Frances Wilson

Champagne all the way

The great interwar hostesses — Sian Evans’s Queen Bees — weren’t ‘brilliant and extraordinary’, as she would have us believe, but silly, sycophantic and generally pro-Nazi

Champagne all the way
Text settings

Queen Bees: Six Brilliant and Extraordinary Society Hostesses Between the Wars

Sian Evans

Two Roads, pp. 388, £

A more appropriate subtitle to this homage to the queen bees of the interwar years might have been ‘How to Suck Up in Society’, for the servility of these six stately galleons simply beggars belief. Each was a mistress of her art, but the oiliest of the lot has to be Mrs Ronnie Greville, the illegitimate spawn of a Scottish distiller who was described by Harold Nicolson as ‘a great fat slug filled with venom’. By offering to bequeath her house, Polesdon Lacey, to the stammering Prince Albert, Mrs Greville kept the monarchy buzzing around her hive for years to come.

Queen Bees is a sticky blend of anecdote and social history, in which Sian Evans makes exaggerated claims for the historical significance of her salonnières. These, apart from Mrs Greville, comprise Nancy Astor, first woman MP and mistress of Cliveden; Emerald (née Maud) Cunard, champion of the conductor Thomas Beecham and intimate of Wallis Simpson; Lady Edith Londonderry, grandmother of Annabel Goldsmith; Sybil Colefax, interior decorator; and Laura Mae Corrigan, ‘humble’ Cleveland waitress turned wife of a steel millionaire.

Ambitious, competitive and snobbish to the bone marrow, each woman, says Evans, exercised a ‘profound effect on British history’ and helped bring about ‘social revolution’, be it through her response to the abdication crisis (‘How could he do this to me?’ wailed Emerald when Edward VIII blew her chances of becoming lady in waiting) or to the Munich agreement (Mrs Greville, Lady Londonderry and Emerald Cunard were enthusiasts for Hitler, and Nancy Astor — ‘the Member for Berlin’ — was pro-appeasement).

Evidently more concerned with self-advancement than social change, the rivalries between the hostesses were a source of constant amusement. Mrs Greville claimed that she was ‘never hungry enough’ to dine with crude Mrs Corrigan; Mrs Colefax and Mrs Corrigan competed over access to Mrs Simpson, while Lady Astor blamed Lady Cunard for encouraging the pro-Nazi leanings of Edward and Wallis.

It’s hard to share Evans’s fondness for her subjects, who seem less ‘brilliant and extraordinary’ than silly and entitled. Today, Evans suggests, they would have been high-ranking executives, which is possibly true. Or they might have been bored wives with rich husbands. Only Nancy Astor and Sibyl Colefax channelled their considerable energies into work; the others, apart from some character-building years between 1939 and 1945, when they pawned jewels and organised committees, spent their time composing guest-lists with poetic concentration, honing away until the line-endings were perfect.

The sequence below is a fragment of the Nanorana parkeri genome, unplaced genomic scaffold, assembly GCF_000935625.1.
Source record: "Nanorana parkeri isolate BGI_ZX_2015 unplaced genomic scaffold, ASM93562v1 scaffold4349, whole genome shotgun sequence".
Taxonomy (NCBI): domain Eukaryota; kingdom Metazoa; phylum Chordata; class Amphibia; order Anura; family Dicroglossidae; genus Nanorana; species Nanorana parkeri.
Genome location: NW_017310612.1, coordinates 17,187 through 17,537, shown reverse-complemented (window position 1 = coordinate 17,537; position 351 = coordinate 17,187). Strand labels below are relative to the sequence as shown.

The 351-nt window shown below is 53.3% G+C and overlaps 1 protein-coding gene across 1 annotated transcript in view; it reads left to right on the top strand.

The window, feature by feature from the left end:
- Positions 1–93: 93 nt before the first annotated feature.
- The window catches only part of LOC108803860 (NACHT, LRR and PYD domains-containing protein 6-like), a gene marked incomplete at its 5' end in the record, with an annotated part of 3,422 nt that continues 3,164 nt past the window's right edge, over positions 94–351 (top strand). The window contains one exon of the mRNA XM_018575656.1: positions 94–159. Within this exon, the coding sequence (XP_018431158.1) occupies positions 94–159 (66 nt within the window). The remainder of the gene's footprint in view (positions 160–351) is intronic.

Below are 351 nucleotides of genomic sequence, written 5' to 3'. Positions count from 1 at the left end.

Together they covered the market: while the Cunard coterie was peopled by musicians and dancers, Sybil Colefax procured the literary lions of the day (her Chelsea home was dubbed the Lions’ Corner House), Nancy Astor entertained the politicians and Mrs Greville had foreign ambassadors believe that the will of the nation resided in herself alone, while Laura Corrigan, who liked to stand on her head (an act commemorated in Noël Coward’s song ‘I Went to a Marvellous Party’), preferred the company of Bright Young People to dull old buffers.

The prize for the most socially desperate goes to Sybil Colefax, who was satirised by Mary Borden, in a story called ‘To Meet Jesus Christ’, as a hostess who invites her guests to mingle with the Messiah. The butt of everyone’s jokes, Sybil responded enthusiastically to an invitation to ‘meet the P of W’, who turned out to be the Provost of Worcester College. Not all the anecdotes recounted in these pages have maintained a similar freshness. Duff Cooper’s shocked account of calling at Cavendish Square to find Nancy Cunard, Emerald’s daughter, ‘suffering from a colossal hangover and still in her nightgown’, has lost its punch.

Rather than dividing the book into individual chapters devoted to the life and times of each hostess, Evans deals with them as a group in chapters which begin with the Edwardian summer, the Great War, the Roaring Twenties and end with the Thirties — Auden’s ‘low, dishonest decade’ — the second world war and austerity. Her purpose is to place the age of the chatelaine in its shifting historical context, but the effect is confusing, queen bees being hard to distinguish in a swarm.

In an act of surprising open-handedness, Mrs Greville eventually donated Polesdon Lacey to the National Trust rather than the royal family, but it is Emerald Cunard who claims the last word, by providing us with quite the best last word. Lying semi-conscious on her death bed, she muttered something that sounded at first like ‘pain’, but turned out to be ‘champagne’.